1 Corinthians 13 Summary

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An individual’s behavior reflects their worldview. According to Behavior Modifications written by Raymond Miltenberger, “Human behavior is what people do and say.” (Miltenberger, 2016) Typically, individuals will “do and say” things that correlate to how they interact with the world. In 1 Corinthians 13, Paul writes on the impact when our behavior is centered around producing examples of love. In the first three chapters Paul discusses how love must be the foundation of his audience’s behavior. Paul uses multiple examples of effective ministry techniques that will fail if they are not focused on love. The same model should be reflected in our behavior. If we constantly act out of love then our behavior will represent the same characteristic.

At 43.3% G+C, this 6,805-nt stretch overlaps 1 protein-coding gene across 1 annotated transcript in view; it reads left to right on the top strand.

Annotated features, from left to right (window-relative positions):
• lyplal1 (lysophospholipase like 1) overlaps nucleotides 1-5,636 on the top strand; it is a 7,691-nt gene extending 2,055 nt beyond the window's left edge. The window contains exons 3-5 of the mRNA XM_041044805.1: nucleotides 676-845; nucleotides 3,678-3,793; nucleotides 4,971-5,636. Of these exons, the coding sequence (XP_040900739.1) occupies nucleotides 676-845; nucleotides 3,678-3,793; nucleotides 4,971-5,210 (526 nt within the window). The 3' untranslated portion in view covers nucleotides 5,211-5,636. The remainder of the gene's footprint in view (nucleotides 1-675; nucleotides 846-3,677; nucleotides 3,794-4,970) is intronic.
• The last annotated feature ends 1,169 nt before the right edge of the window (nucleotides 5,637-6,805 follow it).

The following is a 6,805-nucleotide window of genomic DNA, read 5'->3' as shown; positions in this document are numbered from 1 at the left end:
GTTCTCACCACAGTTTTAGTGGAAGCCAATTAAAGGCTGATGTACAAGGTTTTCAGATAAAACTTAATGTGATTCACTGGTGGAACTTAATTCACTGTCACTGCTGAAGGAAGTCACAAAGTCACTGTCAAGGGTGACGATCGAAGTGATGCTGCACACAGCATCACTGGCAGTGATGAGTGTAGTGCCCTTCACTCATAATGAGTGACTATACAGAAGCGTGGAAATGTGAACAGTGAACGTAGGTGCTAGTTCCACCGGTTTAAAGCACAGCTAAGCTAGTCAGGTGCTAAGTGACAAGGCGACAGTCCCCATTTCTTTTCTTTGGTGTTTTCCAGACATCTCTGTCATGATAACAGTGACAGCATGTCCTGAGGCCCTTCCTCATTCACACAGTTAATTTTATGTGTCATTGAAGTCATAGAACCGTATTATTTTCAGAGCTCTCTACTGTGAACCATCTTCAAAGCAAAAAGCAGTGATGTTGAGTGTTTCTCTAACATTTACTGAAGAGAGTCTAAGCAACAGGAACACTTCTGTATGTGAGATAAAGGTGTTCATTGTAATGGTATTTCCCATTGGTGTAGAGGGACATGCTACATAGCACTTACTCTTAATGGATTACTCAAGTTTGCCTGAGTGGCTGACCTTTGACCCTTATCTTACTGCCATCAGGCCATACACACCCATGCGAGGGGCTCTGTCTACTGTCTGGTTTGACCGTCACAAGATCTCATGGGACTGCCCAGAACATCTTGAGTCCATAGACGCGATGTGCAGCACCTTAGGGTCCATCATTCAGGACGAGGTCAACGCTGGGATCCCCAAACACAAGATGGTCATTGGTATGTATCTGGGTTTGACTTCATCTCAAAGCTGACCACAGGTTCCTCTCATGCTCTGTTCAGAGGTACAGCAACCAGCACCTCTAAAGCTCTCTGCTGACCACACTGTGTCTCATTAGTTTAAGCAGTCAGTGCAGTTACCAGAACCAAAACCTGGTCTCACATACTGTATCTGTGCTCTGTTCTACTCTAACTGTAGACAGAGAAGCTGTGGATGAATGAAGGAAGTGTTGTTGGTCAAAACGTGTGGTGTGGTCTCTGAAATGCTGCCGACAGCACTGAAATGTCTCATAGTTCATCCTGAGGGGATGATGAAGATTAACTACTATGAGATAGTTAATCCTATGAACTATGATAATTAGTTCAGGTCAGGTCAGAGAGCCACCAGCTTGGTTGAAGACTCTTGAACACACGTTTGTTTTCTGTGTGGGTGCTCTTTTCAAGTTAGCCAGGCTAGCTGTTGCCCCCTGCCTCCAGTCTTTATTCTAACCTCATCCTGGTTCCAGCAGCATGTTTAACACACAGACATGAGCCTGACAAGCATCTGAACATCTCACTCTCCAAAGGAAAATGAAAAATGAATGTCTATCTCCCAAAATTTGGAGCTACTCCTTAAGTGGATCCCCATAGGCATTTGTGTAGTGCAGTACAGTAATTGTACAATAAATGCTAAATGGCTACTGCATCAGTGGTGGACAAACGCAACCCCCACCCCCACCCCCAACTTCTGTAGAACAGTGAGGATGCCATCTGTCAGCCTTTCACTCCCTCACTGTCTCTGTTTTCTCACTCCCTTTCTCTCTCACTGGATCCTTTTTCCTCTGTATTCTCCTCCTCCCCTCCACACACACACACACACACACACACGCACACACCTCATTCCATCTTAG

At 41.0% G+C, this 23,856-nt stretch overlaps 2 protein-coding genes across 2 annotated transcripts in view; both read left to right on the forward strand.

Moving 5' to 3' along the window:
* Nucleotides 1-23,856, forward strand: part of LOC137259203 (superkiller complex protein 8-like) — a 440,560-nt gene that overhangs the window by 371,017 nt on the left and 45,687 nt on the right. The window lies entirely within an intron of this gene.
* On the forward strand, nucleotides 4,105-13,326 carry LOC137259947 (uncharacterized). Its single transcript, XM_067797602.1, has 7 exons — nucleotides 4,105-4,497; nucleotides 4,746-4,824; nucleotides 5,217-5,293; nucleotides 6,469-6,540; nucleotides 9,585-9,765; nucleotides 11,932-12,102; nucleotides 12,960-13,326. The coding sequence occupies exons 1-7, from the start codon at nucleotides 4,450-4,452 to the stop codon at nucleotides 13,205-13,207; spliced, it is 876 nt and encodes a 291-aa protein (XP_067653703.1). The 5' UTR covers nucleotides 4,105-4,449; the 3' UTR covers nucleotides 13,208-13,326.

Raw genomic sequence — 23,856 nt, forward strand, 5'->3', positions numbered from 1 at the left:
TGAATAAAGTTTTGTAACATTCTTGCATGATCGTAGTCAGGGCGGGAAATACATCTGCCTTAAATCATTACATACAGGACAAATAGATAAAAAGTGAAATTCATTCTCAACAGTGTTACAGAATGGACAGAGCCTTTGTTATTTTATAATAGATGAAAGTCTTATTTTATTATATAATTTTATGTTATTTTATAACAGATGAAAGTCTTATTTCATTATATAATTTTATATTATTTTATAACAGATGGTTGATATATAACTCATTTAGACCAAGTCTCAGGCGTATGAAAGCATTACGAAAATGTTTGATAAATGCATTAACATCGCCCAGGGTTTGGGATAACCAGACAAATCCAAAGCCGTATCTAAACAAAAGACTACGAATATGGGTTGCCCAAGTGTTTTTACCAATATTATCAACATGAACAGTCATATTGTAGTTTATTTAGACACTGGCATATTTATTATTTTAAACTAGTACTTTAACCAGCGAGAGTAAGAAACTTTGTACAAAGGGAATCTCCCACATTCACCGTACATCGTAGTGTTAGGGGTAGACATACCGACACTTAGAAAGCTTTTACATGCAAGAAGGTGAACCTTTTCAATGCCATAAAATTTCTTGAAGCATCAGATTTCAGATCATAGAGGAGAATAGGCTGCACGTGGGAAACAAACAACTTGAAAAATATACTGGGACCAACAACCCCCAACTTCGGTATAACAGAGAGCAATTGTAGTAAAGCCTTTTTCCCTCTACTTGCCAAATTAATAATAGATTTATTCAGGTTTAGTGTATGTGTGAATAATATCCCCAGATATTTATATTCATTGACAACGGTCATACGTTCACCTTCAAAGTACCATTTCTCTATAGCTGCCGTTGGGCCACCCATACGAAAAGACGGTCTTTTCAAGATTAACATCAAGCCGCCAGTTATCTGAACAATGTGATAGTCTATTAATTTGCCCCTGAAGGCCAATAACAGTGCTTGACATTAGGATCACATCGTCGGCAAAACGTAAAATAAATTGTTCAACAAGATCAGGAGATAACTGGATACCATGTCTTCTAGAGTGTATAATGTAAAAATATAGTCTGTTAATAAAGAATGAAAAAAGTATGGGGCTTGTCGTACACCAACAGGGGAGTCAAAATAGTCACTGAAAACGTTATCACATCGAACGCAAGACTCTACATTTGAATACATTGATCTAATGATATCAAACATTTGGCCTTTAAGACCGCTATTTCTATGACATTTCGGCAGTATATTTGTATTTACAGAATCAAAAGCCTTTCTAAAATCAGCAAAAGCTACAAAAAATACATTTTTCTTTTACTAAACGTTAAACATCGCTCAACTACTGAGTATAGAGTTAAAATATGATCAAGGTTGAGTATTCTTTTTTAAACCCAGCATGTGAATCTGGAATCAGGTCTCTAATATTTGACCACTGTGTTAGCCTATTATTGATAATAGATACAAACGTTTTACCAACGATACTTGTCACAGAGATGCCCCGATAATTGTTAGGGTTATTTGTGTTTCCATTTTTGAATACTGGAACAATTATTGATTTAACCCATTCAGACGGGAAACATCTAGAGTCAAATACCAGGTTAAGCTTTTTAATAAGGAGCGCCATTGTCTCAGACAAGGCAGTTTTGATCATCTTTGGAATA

I believe that God wants us to impact our environment with behavior that aggressively demonstrates the love that Christ showed us. One of my favorite literature pieces is “Love Does” by Bob Goff. In this book, Mr. Goff tells stories regarding when he chooses to just act out of love, rather than planning before deciding. Each chapter tells a different story of Mr. Goff’s love that is
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If our behavior is derived from our worldview, then our faith should impact how we think and our behavior when interacting with others. Christian psychologist David Myers, of Hope College, explains how he integrates his Christian worldview into the world of psychology. Myers explains that, “Believing that in everything we deal with God, and feeling called to worship with our minds, we search Gods world, seeking to discern its truths.” (Myers, 1996). Myers goes on to discuss how it is a religious duty that our faith act as our attitude in everything that we do. Miltenberger says, “Because a behavior is an action, its occurrence can be observed.” (Miltenberger, 2016). Society should be able to observe Christ by the way each Christian portrays their behavior through
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